Our Story: Friends of the Burra Railway Station
The story of the Burra Railway Station begins in 1870 and the below photo was taken in 1904.
As a bustling regional station it saw the carriage of goods and people to and from Adelaide, stopping at many stations in between.
It waved farewell with bands and cheering to the soldiers of the Great War and was the solemn receiver of many a returning lad who had survived.
Sadly this was repeated when the 2nd World War arrived and the "Burra Boys" answered the call to arms again, many to never return.
The stories over the years that the Burra Station has seen, are too numerous to retell here.
They are all wonderfully recalled in the book compiled by Meredith Satchell, "Stories From the Burra Railway Station 1870-2021" which is fully illustrated with many photos from across the years.
This is available to purchase from the Burra Railway Station and the printer: https://www.openbookhowden.com.au/
After the sad closing of the regional rail system in 1986, the Burra Railway Station fell into disrepair and was a wrecked shell of a building, full of pigeon droppings, salt damp, white ants and rubbish. Floors and woodwork were eaten away and holes in the roof had all but guaranteed the building would soon need to be demolished.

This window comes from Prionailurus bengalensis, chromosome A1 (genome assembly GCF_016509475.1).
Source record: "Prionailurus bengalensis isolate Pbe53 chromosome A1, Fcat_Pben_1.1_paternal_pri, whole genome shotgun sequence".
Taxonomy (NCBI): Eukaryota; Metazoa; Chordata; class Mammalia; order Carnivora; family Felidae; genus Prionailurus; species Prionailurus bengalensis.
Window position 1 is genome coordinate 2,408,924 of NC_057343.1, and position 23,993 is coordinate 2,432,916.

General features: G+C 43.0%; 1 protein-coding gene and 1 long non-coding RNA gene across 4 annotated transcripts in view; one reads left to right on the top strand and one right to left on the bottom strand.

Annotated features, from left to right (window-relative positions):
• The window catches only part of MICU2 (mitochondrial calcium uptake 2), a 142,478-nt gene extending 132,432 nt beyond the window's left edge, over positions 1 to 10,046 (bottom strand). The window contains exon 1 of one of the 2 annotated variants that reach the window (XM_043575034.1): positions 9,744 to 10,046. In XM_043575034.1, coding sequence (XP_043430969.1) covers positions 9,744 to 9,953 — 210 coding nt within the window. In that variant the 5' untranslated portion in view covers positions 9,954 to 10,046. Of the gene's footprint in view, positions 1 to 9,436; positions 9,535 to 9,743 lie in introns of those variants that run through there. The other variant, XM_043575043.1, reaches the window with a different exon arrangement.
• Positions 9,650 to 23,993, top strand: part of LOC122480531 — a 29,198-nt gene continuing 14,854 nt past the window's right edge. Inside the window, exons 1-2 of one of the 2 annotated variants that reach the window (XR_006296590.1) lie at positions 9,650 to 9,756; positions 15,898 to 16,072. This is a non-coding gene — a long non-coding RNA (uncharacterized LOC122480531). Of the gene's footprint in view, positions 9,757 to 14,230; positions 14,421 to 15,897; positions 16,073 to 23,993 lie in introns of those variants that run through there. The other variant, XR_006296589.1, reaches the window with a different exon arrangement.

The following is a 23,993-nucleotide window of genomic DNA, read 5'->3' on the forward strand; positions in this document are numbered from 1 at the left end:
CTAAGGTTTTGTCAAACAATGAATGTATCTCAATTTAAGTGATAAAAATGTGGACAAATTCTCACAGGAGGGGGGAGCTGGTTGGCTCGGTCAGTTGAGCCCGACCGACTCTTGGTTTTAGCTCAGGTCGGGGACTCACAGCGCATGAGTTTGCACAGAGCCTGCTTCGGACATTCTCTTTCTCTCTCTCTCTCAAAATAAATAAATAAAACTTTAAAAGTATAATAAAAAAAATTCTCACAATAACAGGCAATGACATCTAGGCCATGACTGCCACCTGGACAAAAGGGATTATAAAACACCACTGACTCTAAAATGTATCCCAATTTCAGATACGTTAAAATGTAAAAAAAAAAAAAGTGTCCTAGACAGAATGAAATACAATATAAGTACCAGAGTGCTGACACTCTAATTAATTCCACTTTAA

After meetings and much discussion, the Friends of the Burra Railway Station was formed in 2014 and so began their long journey into saving the crumbling ruin.
This was the start of endless fundraising and letter writing and thanks to the generous support and financial assistance from both Premiers, Mike Rann and Jay Weatherall, the restoration was underway! Despite the overwhelming project in front of them, the Friends of the Burra Railway Station, ably led by Meredith Satchell, valiantly fought to restore the once beautiful building that was such a large part of the Burra history.
Enter our Heritage Hero, Roy Taplin, who almost single-handedly restored the crumbling Burra Town Hall and then turned his skill and attention to the Burra Railway Station and the 1917 Dining Car, Edie.
A Master Painter and Decorator by trade, Roy brought his experience, skills and patience to transforming and rebuilding the derelict shell of a station.
Looking at the before and after photos still brings a sense of awe at what he was able to achieve.
Sadly we lost Roy only weeks before his beloved dining carriage, Edie, was finally completed.
Vale Roy Taplin, 1936 - 9 July 2023, we owe you so much!